$1.8b investment in 5,000 social and affordable homes in Queensland budget

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The Constance Street Affordable Housing scheme in Brisbane's Fortitude Valley by Cox Rayner Architects.

The Constance Street Affordable Housing scheme in Brisbane’s Fortitude Valley by Cox Rayner Architects. Image: Christopher Frederick Jones

As part of its 2017/18 budget, the Queensland government has announced a $1.8 billion plan aimed at increasing the supply of social and affordable housing.

The Queensland Housing Strategy 2017-2027 aims to deliver 4,522 social homes and 1,034 affordable homes across Queensland over a 10-year period.

The strategy document says that 380,000 new homes will be required by 2027, when Queensland’s population is projected to reach 5.7 million. The strategy outlines a framework for delivering affordable housing.

The government will rely heavily on the private sector to reach the targets laid out in the strategy. A new Housing Partnerships Office will be established that is intended to “streamline procurement processes and help reduce tendering costs and delivery time-frames.”

“This strategy is about partnering with the private sector and community housing providers to create genuine affordable housing, something that hasn’t been done at scale in this country in decades,” said Queensland’s minister for housing and public works Mick de Brenni.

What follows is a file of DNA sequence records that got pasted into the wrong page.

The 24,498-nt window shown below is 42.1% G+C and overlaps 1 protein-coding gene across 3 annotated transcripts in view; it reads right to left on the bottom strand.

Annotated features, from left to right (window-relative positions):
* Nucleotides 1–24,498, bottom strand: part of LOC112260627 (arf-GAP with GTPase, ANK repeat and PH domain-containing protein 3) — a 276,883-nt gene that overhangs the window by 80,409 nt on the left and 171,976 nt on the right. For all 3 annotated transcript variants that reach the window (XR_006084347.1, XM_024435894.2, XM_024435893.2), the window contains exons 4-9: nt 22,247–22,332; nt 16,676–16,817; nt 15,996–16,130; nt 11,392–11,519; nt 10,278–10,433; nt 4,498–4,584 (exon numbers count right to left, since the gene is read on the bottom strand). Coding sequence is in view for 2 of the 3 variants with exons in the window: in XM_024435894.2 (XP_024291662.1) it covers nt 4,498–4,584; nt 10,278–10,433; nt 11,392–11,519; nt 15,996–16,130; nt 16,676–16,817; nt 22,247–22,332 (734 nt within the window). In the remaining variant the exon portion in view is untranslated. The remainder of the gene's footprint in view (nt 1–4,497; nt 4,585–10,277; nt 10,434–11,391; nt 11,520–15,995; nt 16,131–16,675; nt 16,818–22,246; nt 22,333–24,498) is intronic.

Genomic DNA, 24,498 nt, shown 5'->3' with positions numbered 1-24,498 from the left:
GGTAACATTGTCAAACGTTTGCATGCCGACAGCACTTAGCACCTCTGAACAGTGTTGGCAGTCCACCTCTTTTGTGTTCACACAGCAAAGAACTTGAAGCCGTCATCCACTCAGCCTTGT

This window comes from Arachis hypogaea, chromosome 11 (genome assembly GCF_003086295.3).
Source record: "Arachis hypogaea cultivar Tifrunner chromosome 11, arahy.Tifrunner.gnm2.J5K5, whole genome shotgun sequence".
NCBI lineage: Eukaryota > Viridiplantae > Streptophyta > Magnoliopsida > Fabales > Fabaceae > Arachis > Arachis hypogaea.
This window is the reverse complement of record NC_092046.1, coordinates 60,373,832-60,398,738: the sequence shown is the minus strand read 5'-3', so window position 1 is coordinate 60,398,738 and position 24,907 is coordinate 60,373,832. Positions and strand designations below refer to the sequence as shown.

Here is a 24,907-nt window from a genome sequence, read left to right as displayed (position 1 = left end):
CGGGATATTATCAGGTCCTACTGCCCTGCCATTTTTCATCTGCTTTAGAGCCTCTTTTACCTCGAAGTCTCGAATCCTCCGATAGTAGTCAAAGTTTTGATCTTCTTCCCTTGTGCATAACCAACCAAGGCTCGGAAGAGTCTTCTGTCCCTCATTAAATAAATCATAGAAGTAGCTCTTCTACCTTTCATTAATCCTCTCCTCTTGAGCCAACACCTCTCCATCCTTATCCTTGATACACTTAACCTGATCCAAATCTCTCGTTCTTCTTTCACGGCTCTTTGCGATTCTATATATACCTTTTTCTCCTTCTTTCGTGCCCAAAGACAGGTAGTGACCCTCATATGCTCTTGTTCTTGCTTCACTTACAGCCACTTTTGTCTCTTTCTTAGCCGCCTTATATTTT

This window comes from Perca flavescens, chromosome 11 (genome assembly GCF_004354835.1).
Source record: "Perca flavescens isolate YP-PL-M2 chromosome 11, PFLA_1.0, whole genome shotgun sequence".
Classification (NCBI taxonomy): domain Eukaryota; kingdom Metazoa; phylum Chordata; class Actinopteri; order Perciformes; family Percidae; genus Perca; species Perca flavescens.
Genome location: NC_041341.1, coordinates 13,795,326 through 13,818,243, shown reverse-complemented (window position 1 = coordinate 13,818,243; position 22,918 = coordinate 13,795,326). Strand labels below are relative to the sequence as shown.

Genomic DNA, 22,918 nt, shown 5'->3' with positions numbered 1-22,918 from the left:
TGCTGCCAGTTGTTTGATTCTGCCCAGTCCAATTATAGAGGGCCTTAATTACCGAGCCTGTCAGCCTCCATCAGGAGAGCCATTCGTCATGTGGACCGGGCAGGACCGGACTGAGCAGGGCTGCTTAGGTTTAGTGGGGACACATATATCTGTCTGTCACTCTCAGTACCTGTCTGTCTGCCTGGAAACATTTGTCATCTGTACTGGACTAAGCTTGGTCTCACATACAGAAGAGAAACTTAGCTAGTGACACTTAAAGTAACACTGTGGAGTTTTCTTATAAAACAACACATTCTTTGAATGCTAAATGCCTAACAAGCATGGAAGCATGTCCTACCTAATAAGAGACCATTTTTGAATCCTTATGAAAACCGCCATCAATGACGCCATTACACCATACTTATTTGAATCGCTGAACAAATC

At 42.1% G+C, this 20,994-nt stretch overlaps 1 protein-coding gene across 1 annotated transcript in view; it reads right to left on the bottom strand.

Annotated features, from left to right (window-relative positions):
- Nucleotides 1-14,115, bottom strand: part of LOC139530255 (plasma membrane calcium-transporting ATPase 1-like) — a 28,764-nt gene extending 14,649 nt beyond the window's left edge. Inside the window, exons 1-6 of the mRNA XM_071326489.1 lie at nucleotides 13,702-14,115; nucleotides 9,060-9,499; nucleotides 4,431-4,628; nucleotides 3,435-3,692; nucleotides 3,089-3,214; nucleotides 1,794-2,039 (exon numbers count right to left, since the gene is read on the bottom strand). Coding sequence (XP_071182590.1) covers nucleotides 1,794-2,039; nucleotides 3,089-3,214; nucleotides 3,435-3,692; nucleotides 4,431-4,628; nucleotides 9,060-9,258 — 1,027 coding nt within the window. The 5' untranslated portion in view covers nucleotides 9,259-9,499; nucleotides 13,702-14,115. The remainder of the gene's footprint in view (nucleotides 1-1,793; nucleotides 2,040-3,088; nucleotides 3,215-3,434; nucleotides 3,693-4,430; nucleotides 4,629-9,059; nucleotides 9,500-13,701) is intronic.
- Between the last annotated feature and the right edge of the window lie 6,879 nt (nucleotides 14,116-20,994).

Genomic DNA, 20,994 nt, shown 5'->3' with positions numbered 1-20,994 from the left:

“Government will use underutilized government land and this new funding to leverage new private and community sector investment in affordable housing.”

Proportional requirements for affordable and social housing of five to 25 percent will be introduced for housing projects built on state-owned land.

The government is already soliciting Expressions of Interest for small-, medium- and large-scale housing projects across the state to be organized through the Housing Partnerships Office. 

Elsewhere, the strategy is light on specific project details, but it included a plan to construct two “youth foyer” facilities, on the Gold Coast and in Townsville, that will provide young people aged between 16 and 25 with single-occupancy, controlled-access accommodation. An existing facility in Logan will also be expanded. The government called for expressions of interest on those projects in May and tenders closed on 9 June.

The announcement also included a $75 million allocation for Aboriginal and Torres Strait Islander home ownership programs. 

Other state budget announcements have included a commitment to the Cross River Rail project of over $5 billion and a six-month extension of the $20,000 First Home Owners Grant that was due to expire at the end June 2017.


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